After obstructive sleep apnea, narcolepsy is the second leading cause of daytime sleepiness. It is a neurologic disorder that can cause someone to fall asleep while engaging in any activity, including working, driving, or having a conversation.
Narcolepsy Signs and Symptoms Include:
- Automatic behavior, which can involve continuing with an activity despite being asleep. People who experience automatic behavior do not remember the activity in which they participated during sleep
- Excessive daytime sleepiness, which can be accompanied with inability to concentrate, excessive yawning, poor performance at work or school, irritability, relationship problems, and depression
- Hypnagogic hallucinations, which are vivid, often frightening dreams that occur while falling asleep or waking
- Muscle weakness and loss of muscle control (cataplexy) that often results from emotional stress
- Sleep paralysis
- Uncontrolled sleep episodes in which a person falls asleep abruptly without necessarily feeling sleepy
Although the most common symptom of narcolepsy is excessive daytime sleepiness, muscle weakness and loss of muscle control (cataplexy) can help identify the disorder in some people. In many cases, sleep experts use more than 1 approach to diagnose narcolepsy.
To Diagnose Narcolepsy, Practitioners Can Use:
- Blood test to measure antigens that are common in people with a family history of narcolepsy. Although blood tests are not always conclusive, they can help determine the possibility of narcolepsy in some people
- Epworth sleepiness scale — a sleep questionnaire that allows the participant to rank and assign a value to situations that cause sleepiness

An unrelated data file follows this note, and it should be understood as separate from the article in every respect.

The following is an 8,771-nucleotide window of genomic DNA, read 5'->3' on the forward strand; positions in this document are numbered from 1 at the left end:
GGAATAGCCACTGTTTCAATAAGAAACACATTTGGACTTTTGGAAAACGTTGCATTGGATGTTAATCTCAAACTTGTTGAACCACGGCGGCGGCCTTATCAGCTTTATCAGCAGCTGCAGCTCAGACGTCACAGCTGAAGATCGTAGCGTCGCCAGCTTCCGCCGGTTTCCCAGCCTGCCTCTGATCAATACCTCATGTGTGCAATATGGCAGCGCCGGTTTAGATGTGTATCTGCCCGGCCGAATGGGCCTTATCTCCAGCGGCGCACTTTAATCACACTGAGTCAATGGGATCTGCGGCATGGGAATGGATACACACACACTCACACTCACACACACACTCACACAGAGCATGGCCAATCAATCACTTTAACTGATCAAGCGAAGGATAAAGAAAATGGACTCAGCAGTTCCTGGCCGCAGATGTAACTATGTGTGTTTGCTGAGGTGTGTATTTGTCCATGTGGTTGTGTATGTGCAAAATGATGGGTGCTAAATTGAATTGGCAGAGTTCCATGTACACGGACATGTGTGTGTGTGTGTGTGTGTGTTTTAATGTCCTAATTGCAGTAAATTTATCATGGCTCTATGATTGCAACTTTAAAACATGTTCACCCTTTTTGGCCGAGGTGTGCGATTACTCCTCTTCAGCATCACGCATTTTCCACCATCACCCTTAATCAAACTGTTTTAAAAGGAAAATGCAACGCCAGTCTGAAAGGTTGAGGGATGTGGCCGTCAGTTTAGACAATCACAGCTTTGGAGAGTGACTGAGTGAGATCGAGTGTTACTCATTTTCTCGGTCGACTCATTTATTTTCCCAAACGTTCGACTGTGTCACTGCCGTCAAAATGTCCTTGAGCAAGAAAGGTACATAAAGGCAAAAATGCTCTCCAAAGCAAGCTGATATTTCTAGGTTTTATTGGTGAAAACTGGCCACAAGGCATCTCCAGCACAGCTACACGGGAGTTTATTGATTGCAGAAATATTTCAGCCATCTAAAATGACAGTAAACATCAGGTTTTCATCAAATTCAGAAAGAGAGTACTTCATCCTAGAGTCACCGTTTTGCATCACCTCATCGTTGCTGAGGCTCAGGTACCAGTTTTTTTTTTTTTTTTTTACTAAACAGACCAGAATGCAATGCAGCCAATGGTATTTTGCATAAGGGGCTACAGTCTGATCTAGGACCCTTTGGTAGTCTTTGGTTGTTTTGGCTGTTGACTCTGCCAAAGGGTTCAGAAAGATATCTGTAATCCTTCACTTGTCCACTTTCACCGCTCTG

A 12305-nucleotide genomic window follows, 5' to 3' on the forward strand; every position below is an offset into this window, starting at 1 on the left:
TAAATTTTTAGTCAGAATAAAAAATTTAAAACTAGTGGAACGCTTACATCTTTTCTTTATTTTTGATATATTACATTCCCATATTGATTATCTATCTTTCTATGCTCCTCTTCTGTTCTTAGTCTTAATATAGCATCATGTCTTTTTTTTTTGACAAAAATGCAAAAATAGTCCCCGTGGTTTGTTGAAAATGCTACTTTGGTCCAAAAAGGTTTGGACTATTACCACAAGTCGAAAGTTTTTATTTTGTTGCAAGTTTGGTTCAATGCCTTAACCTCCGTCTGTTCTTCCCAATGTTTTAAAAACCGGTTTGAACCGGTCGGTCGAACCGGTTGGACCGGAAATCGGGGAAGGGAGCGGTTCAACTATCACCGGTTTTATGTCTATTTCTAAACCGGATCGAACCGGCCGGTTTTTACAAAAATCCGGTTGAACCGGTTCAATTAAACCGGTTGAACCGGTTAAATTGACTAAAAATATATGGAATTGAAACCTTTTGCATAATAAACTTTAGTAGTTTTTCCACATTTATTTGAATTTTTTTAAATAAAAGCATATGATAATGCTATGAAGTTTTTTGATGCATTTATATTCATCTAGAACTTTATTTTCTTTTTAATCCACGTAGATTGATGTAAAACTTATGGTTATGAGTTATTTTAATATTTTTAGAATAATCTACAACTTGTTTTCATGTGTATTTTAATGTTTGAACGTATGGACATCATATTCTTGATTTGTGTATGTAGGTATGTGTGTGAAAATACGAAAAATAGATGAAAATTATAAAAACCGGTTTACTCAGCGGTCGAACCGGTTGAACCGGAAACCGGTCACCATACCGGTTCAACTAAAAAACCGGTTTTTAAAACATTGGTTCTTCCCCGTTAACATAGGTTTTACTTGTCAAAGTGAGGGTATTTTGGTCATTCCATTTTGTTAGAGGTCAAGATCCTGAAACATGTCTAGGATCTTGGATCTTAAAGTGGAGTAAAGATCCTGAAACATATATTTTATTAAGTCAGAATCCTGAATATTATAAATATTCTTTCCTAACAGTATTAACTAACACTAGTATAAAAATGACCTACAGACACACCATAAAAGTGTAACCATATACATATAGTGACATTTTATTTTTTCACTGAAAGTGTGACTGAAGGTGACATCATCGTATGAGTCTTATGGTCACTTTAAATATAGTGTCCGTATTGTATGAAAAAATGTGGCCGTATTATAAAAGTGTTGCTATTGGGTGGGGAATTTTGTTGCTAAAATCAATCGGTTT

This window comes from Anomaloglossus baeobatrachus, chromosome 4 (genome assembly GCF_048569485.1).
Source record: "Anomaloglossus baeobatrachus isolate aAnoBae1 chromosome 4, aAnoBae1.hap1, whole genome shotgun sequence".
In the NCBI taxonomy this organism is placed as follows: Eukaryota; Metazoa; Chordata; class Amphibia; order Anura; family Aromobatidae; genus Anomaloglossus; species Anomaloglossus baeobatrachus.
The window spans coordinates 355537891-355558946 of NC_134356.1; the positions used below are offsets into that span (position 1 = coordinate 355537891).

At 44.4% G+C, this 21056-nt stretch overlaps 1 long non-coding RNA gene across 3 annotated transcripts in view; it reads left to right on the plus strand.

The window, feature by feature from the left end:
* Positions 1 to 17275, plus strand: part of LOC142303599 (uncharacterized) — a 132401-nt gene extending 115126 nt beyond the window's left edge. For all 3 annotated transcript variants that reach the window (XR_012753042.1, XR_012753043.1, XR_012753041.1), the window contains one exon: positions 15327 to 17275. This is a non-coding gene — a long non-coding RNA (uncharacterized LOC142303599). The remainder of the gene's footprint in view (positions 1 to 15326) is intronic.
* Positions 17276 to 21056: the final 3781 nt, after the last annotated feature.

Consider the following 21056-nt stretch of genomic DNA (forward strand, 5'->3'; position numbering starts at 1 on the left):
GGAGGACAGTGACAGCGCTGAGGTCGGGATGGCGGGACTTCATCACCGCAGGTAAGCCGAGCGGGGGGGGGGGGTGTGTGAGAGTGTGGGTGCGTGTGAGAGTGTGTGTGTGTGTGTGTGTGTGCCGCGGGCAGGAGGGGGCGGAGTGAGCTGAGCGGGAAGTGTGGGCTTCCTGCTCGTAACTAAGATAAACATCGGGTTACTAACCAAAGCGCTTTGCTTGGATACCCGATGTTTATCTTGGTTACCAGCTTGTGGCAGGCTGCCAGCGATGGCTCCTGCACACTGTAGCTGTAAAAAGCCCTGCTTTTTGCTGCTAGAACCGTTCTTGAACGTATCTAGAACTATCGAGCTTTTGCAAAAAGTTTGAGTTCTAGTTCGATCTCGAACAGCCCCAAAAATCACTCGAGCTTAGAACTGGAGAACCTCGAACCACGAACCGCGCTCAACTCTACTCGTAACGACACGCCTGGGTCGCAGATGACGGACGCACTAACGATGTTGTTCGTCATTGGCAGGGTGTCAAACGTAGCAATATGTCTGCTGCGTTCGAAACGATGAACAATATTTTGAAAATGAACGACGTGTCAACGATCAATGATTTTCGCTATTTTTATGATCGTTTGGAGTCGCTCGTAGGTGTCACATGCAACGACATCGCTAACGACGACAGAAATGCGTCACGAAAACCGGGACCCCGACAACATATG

- Multiple sleep latency test (MSLT) — a test that measures the length of time it takes to fall asleep during the day as well as sleep patterns during naps
- Nocturnal polysomnogram — a test that measures electrical activity in the brain (electroencephalogram) and heart (electrocardiogram) as well as movement in the muscles (electromyogram) and eyes (electro-oculogram). Most people who have a polysomnogram stay overnight at a sleep center to have the test
Treatment for narcolepsy can include lifestyle changes as well as counseling, medication, and behavioral changes.
Counseling can help people with narcolepsy cope with some of the emotions, including fear and depression, as well as behaviors such as becoming withdrawn that can accompany the disorder.
Narcolepsy Symptoms Can Benefit from Certain Medications, Including:
- Stimulants such as methylphenidate (Ritalin) and amphetamines to help keep the nervous system active
- Modafinil (Provigil), which can promote wakefulness. Compared with other stimulants, modafinil is less habit forming and has fewer side effects
- Antidepressants (selective serotonin reuptake inhibitors and tricyclics), which doctors prescribe to help suppress the (rapid eye movement or REM) sleep cycle, lessen symptoms of cataplexy, reduce hypnagogic hallucinations, and reduce sleep paralysis
- Sodium oxybate (Xyrem), which is taken at night to improve sleep, reduce daytime sleepiness, and help control cataplexy, sleep paralysis, and hallucinations
Tips for Coping with Narcolepsy Include:
- Avoiding stimulants such as caffeine and nicotine
- Divide large tasks into small, manageable tasks on which you can focus
- Keeping a routine sleep schedule that includes going to sleep at the same time each night and waking at the same time each morning
- Letting others know what to expect, including your employer, coworkers, and friends
- Napping for 10- to 15-minutes several times each day to help prevent excessive daytime sleepiness and unexpected sleep episodes
- Standing whenever possible
- Taking several short walks each day to promote wakefulness
- Getting the emotional support you need with professional counseling or by joining a support group
- Do not drive if you are sleepy, nap before you drive
- Do not operate dangerous machinery
- Use a tape recorder to record important conversations and meetings